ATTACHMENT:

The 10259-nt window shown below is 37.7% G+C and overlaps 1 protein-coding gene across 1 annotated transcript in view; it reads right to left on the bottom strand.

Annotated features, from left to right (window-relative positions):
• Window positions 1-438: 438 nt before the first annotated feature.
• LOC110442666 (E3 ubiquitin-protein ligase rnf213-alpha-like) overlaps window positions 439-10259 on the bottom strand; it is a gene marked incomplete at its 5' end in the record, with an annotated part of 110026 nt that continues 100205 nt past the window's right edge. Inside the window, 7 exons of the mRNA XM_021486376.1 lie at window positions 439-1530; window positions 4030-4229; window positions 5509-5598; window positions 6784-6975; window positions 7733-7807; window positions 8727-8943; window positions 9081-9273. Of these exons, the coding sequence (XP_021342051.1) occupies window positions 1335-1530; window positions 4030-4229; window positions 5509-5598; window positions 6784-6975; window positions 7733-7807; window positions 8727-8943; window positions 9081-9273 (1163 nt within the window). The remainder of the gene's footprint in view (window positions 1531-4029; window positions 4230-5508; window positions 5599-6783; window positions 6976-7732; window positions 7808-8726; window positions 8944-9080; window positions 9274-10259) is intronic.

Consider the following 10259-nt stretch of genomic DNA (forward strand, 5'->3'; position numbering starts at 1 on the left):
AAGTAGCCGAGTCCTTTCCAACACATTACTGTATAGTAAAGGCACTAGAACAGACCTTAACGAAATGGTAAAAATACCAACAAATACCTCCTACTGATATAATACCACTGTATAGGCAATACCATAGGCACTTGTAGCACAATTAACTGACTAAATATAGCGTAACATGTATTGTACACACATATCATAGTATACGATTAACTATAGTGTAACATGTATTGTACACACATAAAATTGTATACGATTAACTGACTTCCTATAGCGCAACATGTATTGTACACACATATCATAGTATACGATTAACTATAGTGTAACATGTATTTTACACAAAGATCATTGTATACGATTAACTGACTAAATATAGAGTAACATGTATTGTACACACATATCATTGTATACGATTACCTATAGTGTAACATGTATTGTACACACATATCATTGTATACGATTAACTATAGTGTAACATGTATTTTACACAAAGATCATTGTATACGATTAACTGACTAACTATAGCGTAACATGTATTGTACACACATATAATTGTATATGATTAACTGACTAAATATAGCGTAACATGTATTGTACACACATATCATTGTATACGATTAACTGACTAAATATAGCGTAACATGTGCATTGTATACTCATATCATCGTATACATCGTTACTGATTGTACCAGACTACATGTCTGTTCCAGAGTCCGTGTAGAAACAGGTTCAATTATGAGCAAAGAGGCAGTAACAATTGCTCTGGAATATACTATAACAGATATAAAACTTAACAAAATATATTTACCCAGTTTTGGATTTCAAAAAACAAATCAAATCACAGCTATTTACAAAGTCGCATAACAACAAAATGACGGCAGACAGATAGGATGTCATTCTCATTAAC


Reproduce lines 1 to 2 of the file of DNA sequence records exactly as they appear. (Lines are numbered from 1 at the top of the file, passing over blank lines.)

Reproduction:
The 10259-nt window shown below is 37.7% G+C and overlaps 1 protein-coding gene across 1 annotated transcript in view; it reads right to left on the bottom strand.

Annotated features, from left to right (window-relative positions):